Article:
63. Kim HG, Lee SY, Kim NR, Ko MY, Lee JM, Yi TH, et al. Inhibitory effects of Lactobacillus plantarum lipoteichoic acid (LTA) on Staphylococcus aureus LTA-induced tumor necrosis factor-α production. J Microbiol Biotechnol. 2008;18:1191–1196. [PubMed]
64. Kim HG, Kim NR, Gim MG, Lee JM, Lee SY, Ko MY, et al. Lipoteichoic acid isolated from Lactobacillus plantarum inhibits lipopolysaccharide-induced TNFα production in THP-1 cells and endotoxin shock in mice. J Immunol. 2008;180:2553–2561. [PubMed]
65. Matsuguchi T, Takagi A, Matsuzaki T, Nagaoka M, Ishikawa K, Yokokura T, et al. Lipoteichoic acids from Lactobacillus strains elicit strong tumor necrosis factor a-inducing activities in macrophages through Toll-like receptor 2. Clin Diagn Lab Immunol. 2003;10:259–266. [PMC free article] [PubMed]
66. Grangette C, Nutten S, Palumbo E, Morath S, Hermann C, Dewulf J, et al. Enhanced antiinflammatory capacity of a Lactobacillus plantarum mutant synthesizing modified teichoic acids. Proc Natl Acad Sci USA. 2005;102:10321–10326. [PubMed]
67. Okada Y, Tsuzuki Y, Hokari R, Komoto S, Kurihara C, Kawaguchi A, et al. Anti-inflammatory effects of the genus Bifidobacterium on macrophages by modification of phospho-IκB and SOCS gene expression. Int J Exp Pathol. 2009;90:131–140. [PubMed]
68. Kim SO, Sheikh HI, Ha SD, Martins A, Reid G. G-CSF-mediated inhibition of JNK is a key mechanism for Lactobacillus rhamnosus-induced suppression of TNF production in macrophages. Cell Microbiol. 2006;8:1958–1971. [PubMed]
69. Klebanoff SJ, Watts DH, Mehlin C, Headley CM. Lactobacilli and vaginal host defense: activation of the human immunodeficiency virus type 1 long terminal repeat, cytokine production, and NFκB. J Infect Dis. 1999;179:653–660. [PubMed]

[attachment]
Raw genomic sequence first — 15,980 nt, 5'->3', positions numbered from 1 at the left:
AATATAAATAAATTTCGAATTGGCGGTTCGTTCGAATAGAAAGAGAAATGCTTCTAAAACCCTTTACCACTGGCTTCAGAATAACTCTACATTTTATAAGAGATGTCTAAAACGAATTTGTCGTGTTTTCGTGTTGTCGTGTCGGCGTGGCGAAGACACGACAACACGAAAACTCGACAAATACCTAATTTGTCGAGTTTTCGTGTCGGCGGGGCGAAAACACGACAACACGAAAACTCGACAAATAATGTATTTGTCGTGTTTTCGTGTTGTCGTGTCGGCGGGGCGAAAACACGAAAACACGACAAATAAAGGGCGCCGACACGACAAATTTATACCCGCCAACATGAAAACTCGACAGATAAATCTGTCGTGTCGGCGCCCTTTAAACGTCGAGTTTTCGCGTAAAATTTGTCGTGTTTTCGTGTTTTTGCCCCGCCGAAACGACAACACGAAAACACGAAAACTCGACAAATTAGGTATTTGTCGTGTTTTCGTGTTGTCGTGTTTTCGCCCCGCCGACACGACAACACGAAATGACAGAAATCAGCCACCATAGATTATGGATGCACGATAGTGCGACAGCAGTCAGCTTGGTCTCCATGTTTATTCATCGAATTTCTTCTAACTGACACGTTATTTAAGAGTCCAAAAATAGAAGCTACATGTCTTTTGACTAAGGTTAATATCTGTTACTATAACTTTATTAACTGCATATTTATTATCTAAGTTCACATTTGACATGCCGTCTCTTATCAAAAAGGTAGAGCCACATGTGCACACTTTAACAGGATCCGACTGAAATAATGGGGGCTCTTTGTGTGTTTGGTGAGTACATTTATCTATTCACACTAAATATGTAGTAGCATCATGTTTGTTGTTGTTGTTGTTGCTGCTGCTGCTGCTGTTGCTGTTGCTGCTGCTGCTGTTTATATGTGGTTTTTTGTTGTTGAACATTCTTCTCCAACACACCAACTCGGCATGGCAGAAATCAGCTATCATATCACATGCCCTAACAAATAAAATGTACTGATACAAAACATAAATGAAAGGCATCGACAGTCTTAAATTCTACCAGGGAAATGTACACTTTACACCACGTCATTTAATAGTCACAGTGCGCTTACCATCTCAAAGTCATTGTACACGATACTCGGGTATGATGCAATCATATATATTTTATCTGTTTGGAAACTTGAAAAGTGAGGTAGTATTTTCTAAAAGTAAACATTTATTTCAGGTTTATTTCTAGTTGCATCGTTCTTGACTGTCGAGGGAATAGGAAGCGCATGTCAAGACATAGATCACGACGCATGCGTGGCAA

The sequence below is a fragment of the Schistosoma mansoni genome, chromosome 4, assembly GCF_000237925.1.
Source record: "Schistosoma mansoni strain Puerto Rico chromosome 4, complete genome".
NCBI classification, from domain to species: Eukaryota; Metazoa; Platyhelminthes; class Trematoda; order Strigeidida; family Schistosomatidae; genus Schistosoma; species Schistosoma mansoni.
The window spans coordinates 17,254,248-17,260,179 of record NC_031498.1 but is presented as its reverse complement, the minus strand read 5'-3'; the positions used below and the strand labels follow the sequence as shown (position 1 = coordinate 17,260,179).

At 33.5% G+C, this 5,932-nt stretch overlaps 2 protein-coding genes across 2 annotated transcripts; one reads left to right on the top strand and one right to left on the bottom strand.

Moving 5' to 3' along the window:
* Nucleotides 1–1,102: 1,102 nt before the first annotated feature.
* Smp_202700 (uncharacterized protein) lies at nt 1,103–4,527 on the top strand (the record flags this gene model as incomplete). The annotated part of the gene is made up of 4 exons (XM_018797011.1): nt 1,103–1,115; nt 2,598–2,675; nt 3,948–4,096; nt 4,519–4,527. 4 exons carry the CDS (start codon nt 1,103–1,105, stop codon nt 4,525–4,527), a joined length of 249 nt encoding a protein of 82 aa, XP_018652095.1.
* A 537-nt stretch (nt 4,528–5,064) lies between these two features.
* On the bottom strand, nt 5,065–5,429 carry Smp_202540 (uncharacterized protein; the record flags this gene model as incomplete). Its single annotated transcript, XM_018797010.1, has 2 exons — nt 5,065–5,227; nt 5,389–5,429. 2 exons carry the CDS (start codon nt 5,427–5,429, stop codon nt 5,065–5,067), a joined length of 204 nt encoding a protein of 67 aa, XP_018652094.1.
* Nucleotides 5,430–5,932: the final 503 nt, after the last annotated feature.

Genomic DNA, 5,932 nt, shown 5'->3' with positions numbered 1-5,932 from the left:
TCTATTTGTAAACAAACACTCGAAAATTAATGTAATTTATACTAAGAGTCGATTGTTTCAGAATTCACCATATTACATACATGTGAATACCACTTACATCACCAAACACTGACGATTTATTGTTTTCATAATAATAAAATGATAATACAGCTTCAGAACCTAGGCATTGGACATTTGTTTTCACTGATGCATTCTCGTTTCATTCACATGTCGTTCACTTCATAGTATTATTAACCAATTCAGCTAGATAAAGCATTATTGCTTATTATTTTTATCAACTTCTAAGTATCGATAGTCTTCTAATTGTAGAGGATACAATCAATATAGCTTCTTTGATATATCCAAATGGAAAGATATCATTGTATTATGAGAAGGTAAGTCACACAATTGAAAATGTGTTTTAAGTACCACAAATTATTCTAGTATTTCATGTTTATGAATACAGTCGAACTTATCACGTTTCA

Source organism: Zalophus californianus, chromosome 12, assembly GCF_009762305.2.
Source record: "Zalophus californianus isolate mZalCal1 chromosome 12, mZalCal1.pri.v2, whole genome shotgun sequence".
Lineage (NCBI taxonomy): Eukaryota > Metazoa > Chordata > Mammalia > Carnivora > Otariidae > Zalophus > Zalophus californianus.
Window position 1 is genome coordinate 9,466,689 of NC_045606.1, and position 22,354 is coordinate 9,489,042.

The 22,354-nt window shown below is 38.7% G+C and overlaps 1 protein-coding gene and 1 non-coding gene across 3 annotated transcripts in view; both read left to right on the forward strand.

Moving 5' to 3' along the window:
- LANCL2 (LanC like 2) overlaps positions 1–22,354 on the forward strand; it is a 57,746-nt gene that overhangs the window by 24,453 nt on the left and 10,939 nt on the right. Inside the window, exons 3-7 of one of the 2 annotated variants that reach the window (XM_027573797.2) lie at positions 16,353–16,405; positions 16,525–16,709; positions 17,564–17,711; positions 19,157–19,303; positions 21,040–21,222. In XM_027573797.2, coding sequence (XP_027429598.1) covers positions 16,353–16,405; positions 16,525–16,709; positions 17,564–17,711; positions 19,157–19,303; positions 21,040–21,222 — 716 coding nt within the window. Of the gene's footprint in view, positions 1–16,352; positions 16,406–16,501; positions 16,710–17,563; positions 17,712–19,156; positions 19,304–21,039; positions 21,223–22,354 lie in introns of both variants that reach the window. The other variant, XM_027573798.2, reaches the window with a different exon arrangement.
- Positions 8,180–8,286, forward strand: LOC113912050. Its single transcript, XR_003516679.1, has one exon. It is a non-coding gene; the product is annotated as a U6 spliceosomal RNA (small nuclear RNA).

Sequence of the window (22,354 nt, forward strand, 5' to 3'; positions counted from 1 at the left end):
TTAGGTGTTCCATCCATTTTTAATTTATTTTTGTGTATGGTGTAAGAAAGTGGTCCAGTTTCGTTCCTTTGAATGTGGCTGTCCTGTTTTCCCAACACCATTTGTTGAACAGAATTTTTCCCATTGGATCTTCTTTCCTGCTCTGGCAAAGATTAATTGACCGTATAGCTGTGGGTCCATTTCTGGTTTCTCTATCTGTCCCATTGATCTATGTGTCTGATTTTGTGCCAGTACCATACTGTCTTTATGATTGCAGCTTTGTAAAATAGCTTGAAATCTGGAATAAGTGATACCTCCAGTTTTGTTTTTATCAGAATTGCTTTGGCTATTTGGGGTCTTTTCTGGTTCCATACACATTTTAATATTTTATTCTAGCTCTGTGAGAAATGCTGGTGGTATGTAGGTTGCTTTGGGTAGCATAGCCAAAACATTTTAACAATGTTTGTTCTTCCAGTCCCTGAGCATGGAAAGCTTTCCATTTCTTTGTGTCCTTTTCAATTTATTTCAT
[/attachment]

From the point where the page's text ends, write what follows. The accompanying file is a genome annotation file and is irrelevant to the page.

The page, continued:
70. Miettinen M, Lehtonen A, Julkunen I, Matikainen S. Lactobacilli and Streptococci activate NFκB and STAT signaling pathways in human macrophages. J Immunol. 2000;164:3733–3740. [PubMed]
71. Iyer C, Kosters A, Sethi G, Kunnumakkara AB, Aggarwal BB, Versalovic J. Probiotic Lactobacillus reuteri promotes TNF-induced apoptosis in human myeloid leukemia-derived cells by modulation of NFκB and MAPK signalling. Cell Microbiol. 2008;10:1442–1452. [PubMed]
72. Chiu YH, Hsieh YJ, Liao KW, Peng KC. Preferential promotion of apoptosis of monocytes by Lactobacillus casei rhamnosus soluble factors. Clin Nutr. 2009 [PubMed]
73. Horinaka M, Yoshida T, Kishi A, Akatani K, Yasuda T, Kouhara J, et al. Lactobacillus strains induce TRAIL production and facilitate natural killer activity against cancer cells. FEBS Lett. 584:577–582. [PubMed]
74. Macdonald TT, Monteleone G. Immunity, inflammation and allergy in the gut. Science. 2005;307:1920–1925. [PubMed]
75. Hoarau C, Martin L, Faugaret D, Baron C, Dauba A, Aubert-Jacquin C, et al. Supernatant from bifidobacterium differentially modulates transduction signaling pathways for biological functions of human dendritic cells. PLoS One. 2008;3:2753. [PMC free article] [PubMed]
76. Hoarau C, Lagaraine C, Martin L, Velge-Roussel F, Lebranchu Y. Supernatant of Bifidobacterium breve induces dendritic cell maturation, activation and survival through a Toll-like receptor 2 pathway. J Allergy Clin Immunol. 2006;117:696–702. [PubMed]